Aquaponic urban farm takes over former Hamm's Brewery building in St. Paul

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Keane Amdahl
Urban Organics, one of the nation's largest aquaponic farms, has opened for business in the former Hamm's Brewery building in St. Paul.

All six floors of the building will eventually be utilized by Urban Organics's aquaponic system and 18 3,500-gallon tilapia tanks will be scattered throughout. At peak production, the Urban Organics farming system is projected to yield 720,000 pounds of greens and 150,000 pounds of fish per year. As of now, only one floor is fully operational.

The produce -- which currently includes 100% organic certified kale, Swiss chard, Italian parsley, and cilantro -- is already being sold at select Lunds and Byerly's locations in the Twin Cities.

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Take a peek inside the remodeled Town Hall Brewery

The floor that opened to the public on April 10 features four long rows of aquaponic plants and four fish tanks, each connected to a plant row. As onlookers move down the line, the tilapia drastically increase in size.

Keane Amdahl

Fred Haberman, the co-founder and CEO of Haberman (the company behind the infamous Austin logo), is a co-founder and partner of Urban Organics.

"Our mission is to inspire a food system for the people, by the people," he said in a statement.

Urban Organics worked closely with Pentair Aquatic Eco-Systems out of Schaffhausen, Switzerland to design and install the aquaponic system.

"Our expertise in water systems and solutions allows us to re-imagine fish farming in a sustainable way that provides a real commercial option to help solve this growing food dilemma, and potentially support urban growth and renewal," said Randall J. Hogan, the chairman and CEO of Pentair.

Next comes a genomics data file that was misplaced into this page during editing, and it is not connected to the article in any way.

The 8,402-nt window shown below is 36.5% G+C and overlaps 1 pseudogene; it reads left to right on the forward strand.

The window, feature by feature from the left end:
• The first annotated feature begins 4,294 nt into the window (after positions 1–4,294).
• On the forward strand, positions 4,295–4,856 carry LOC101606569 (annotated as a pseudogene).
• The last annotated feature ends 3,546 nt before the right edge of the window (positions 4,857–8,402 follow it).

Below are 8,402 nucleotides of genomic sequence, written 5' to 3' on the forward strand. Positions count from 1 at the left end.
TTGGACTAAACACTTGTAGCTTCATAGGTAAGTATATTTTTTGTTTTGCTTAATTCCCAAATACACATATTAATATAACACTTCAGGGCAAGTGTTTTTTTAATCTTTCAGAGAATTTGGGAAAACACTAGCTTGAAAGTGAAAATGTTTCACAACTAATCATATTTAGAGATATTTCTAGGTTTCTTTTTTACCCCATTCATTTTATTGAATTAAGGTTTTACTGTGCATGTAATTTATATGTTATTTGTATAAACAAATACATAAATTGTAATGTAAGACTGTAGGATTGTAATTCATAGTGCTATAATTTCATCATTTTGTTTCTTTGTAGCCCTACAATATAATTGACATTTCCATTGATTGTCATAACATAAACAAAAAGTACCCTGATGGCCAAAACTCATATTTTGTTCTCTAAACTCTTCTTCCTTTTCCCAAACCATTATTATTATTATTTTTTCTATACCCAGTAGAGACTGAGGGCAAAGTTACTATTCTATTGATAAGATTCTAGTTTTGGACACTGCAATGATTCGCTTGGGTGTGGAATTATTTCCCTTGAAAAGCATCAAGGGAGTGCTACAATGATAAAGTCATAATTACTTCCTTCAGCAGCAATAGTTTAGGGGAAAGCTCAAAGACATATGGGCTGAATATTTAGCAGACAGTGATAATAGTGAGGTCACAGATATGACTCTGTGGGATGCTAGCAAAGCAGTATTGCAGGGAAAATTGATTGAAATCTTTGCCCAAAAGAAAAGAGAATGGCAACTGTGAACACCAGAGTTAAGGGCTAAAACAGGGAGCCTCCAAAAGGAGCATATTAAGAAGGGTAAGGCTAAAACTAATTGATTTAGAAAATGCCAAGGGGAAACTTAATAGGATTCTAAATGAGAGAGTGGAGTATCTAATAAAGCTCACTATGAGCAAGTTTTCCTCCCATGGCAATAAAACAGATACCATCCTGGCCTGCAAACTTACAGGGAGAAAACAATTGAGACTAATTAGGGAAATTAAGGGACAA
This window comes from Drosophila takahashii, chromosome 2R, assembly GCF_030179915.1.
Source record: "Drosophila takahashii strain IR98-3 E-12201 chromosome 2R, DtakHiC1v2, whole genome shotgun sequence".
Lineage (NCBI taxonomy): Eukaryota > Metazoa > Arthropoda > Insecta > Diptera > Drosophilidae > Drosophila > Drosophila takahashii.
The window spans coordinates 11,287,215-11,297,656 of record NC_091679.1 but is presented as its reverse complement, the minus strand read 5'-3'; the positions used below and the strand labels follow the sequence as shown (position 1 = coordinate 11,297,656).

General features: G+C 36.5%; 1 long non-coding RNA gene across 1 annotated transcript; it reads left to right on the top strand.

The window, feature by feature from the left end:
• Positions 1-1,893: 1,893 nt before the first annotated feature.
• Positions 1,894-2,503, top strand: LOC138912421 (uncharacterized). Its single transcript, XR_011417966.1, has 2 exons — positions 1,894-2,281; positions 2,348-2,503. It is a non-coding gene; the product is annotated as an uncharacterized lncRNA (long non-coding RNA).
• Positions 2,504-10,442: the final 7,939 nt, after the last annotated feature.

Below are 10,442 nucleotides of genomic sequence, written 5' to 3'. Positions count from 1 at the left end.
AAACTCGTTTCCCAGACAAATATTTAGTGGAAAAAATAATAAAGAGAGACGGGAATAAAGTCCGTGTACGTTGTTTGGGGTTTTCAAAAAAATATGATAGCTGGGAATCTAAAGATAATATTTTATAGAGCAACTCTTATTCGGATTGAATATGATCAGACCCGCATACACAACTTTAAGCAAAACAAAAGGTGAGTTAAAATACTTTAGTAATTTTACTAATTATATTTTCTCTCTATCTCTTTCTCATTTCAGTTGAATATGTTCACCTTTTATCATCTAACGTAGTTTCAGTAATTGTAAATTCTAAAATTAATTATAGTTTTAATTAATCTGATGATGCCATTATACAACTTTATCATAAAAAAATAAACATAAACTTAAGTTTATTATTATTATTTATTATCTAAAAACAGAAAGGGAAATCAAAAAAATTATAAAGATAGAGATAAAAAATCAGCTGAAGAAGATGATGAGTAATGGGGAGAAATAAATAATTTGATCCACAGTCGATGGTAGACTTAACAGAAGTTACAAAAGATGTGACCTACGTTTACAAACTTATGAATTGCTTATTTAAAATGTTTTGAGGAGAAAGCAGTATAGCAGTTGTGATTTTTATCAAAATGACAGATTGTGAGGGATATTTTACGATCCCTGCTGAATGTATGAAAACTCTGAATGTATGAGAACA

Keane Amdahl

Aquaponics combines aquaculture, the production of aquatic animals, with hydroponics, the practice of growing plants in water, in a closed-loop system. The plants receive water from the fish tanks, which they break down into healthy nitrates and nitrites they use as nutrients before the water recirculates to the fish tanks.

Though Urban Organics is primarily focusing on greens, over 250 plant varieties can be grown in a closed-loop recirculating aquaculture system, including papayas, bananas, squash, beans, okra, and pineapples.

Sustainability-wise, Pentair claims their system puts out minimal waste, reduces pressure on over-fished species, and, as a local food source, eliminates excessive food miles.

"The innovation and passion of the Urban Organics team is inspiring, and I'm proud to welcome them to St. Paul," St. Paul Mayor Chris Coleman said in a statement.

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Well the water may not directly kill germs but warmer water aids in reverse soaponification which removes more grease which is how we rid our hands of germs, by washing them away with our hand oils. Does this study test the cultures from the hands exposed to the same conditions? Does it look at human behavior to find out if warmer hands cause people to wash thair hands longer? If not I find it highly dubious.

Sadly, scientists have come up with so many contradictory studies that I no longer give credence to any of them.  Why are medical utensils sterilized?  Why do we wash dishes in hot water? Why do we boil water in third world countries?  Perhaps I'm horribly misguided, but I thought it was all to kill germs and bacteria.



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